The title of the concert, "Chaosmos", represents the fundamental basis of Korean philosophy in life, and in music as well. Chaos and order must exist together, because you would not have one without the other. The recurring theme of opposites yielding to harmony were even apparent in the instruments themselves. In an interview with the newspaper, Mr. Kim touched on the dual nature of his favourite drum, the janggo. The hourglass-shaped drum is the most popular Korean percussive instrument, and produces a captivating contrast of sound from its two leather surfaces.
"The lower sound is the yin. The energy of a yin is like a mother's hug, which is lower, which embraces the rest of it, and which protects you, and provides everything to you…the sound from the higher pitch leather, we say yang, is like a father's strong arm. The father goes out, working outside, and hunts, and farms, and protects and provides for you, but is more aggressive, more sharpened, more remarkable."
This exceptional instrument was the focal point of many of the numbers in "Chaosmos." Among them was a piece called Hae Maji Gut (by composer Joon-Il Kang), the first piece Mr. Kim ever played with world famous cellist and Silk Road creator, Yo Yo Ma. The piece features a trio made up of a piano (played by Mira Jung), cello (Andrew Ascenzo), and janggo (Mr. Kim). Hauntingly beautiful, the piece explored the connection all types of music can have to each other, if created and performed in a genuine way.
The idea of the connection of cultures is important to Mr. Kim not only in music, but in the community as well. As someone who was once arrested and imprisoned for drumming in a protest, Mr. Kim clearly ascribes to the fundamental principles of peace, unity, and diversity. "Cultural diversity is huge and beautiful, but among the diversity, there is something common we can share. For example, if I sing a sad melody, something very Korean traditional, Jewish people, European people, African people, they can recognize that it's not familiar, but the emotion of the music, they can recognize it."
As someone so attuned to the necessity and beauty of diversity and harmony in music, Mr. Kim was also quite taken with the diversity of the city of Toronto, a place he would very much like to return to one day. "I love the cultural diversity in Toronto. It's wonderful, excellent. The people I've met, all of them represent the cultural diversity."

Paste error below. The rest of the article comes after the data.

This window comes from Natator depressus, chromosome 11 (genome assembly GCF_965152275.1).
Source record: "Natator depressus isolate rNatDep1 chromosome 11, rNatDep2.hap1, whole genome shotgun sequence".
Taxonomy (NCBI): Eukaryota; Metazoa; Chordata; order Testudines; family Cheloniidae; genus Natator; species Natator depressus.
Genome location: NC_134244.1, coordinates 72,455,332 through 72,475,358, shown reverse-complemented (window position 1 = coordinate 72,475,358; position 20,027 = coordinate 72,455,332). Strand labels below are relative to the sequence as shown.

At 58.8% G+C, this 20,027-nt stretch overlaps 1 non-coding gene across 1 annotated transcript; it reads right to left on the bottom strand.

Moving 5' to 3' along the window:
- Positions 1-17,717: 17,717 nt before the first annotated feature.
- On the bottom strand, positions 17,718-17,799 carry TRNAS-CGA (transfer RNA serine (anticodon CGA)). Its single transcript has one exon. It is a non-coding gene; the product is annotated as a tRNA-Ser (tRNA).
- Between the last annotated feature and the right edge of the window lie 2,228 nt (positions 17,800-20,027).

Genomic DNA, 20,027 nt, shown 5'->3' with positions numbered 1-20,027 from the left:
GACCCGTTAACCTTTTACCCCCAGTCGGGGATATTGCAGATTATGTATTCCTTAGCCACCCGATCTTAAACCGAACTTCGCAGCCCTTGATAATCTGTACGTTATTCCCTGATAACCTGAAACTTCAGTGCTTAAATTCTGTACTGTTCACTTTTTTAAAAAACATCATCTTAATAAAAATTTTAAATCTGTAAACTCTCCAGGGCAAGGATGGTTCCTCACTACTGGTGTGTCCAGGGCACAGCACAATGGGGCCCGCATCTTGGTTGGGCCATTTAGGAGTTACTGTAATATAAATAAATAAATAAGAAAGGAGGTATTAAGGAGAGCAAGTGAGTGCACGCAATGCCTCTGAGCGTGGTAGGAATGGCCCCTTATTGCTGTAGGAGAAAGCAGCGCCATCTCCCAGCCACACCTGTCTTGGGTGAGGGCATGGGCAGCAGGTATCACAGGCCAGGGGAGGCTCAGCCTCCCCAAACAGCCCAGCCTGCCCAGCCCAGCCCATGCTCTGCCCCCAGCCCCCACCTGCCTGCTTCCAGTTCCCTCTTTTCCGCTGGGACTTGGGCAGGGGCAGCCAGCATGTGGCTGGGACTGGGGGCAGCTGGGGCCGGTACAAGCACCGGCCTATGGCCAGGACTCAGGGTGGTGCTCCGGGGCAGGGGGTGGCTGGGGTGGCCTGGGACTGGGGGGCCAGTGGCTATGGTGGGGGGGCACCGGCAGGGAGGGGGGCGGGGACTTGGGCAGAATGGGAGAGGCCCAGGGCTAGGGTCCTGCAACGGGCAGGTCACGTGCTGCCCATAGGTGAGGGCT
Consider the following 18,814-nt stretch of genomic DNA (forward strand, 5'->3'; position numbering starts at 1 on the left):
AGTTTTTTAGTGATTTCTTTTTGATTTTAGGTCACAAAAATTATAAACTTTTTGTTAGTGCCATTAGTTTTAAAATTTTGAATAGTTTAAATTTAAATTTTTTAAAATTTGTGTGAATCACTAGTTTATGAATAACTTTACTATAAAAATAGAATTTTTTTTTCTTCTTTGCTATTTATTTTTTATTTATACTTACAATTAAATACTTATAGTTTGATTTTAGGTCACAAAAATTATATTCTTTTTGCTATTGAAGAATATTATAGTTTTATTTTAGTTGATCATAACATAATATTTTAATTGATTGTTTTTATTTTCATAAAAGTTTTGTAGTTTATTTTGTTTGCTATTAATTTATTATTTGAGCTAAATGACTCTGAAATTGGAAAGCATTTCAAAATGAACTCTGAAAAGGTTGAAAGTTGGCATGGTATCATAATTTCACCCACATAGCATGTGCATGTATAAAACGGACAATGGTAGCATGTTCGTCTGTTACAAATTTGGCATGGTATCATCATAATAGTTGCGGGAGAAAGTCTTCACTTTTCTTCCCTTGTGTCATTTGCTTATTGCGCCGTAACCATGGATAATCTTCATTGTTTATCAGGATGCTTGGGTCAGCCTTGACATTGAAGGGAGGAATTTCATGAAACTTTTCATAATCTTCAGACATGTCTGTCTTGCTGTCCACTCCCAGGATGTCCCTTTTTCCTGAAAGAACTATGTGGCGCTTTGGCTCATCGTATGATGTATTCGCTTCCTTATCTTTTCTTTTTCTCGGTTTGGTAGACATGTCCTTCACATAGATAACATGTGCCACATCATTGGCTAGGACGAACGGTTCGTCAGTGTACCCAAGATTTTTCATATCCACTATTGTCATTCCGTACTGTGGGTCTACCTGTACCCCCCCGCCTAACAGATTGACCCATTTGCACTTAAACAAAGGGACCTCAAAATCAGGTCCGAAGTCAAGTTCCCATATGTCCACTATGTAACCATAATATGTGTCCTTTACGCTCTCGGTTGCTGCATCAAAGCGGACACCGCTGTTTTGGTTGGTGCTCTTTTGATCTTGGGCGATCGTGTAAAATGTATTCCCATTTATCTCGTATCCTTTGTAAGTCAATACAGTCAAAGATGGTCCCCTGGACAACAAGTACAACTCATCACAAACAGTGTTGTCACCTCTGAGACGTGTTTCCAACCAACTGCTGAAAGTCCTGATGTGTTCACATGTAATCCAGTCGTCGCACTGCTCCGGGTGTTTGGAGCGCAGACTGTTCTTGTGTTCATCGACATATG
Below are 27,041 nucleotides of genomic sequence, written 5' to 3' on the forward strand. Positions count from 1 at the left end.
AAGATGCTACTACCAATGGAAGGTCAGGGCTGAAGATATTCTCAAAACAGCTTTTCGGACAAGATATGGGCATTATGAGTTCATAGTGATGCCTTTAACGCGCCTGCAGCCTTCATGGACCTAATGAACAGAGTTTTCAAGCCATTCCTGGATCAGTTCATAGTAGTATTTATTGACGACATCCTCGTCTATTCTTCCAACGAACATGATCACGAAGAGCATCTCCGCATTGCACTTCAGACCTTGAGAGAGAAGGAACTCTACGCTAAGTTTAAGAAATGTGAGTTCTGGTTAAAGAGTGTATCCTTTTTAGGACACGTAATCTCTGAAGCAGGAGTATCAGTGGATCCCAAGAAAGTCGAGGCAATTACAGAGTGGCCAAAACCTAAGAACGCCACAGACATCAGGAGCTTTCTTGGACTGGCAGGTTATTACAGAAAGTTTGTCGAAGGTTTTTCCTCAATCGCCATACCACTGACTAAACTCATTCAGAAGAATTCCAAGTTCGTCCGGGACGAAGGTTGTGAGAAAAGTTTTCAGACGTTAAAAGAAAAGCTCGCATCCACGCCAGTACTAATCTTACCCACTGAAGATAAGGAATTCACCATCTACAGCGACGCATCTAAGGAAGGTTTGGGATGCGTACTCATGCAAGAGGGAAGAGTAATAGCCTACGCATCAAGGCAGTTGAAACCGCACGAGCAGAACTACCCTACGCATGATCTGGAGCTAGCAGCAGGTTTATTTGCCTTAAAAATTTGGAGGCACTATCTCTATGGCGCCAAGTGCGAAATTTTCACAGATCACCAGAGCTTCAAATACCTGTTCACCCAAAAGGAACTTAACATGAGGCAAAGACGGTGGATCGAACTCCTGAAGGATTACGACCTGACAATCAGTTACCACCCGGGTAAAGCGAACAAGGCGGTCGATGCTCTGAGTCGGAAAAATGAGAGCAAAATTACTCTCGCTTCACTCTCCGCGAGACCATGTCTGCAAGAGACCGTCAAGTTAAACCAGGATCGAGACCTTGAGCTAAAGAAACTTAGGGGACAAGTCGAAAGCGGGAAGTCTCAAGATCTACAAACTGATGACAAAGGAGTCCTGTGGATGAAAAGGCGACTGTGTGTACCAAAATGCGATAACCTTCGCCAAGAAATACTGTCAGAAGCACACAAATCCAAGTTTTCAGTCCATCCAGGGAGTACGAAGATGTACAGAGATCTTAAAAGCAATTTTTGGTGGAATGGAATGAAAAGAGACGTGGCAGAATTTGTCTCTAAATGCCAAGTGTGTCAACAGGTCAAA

Mr. Kim is not only intent on the performance aspect of his music career; he is also a music educator. This fact was abundantly clear in most of the night's numbers, as his many students and friends joined him on stage for such numbers as Gamelnori, a collaboration between Korean percussion and Balinese instruments. This piece in particular was something Mr. Kim never conceived of happening. "Sometimes it just happens without imagination or without preparation, but the way it happens is really, really beautiful."
Other memorable numbers included Mr. Kim's improvisation collaboration with jazz students playing saxophone, guitar, bass and piano, using "Korean traditional musical principles as an anchor."
Perhaps the most electrifying performance of the night was the Pangut, a traditional farmers' drumming and dance connected to Korea's very long agricultural history. Mr. Kim explains: "Working in the rice fields is really hard work. So, drumming was a kind of encouragement." It was a sight to behold: a large group of students, with Mr. Kim, at the helm, danced, jumped, and weaved their way around the stage while singing out phrases. Mr. Kim ended the night with an interactive encore, something unplanned yet really beautiful. The audience sang back to Mr. Kim, and his students joined in with their various percussive instruments. The encore really summed up Mr. Kim's philosophy as a musician and teacher: "For me, the different type of music, or different music style, doesn't matter. What matters to me, is how can I make a decent and genuine musical conversation with other music."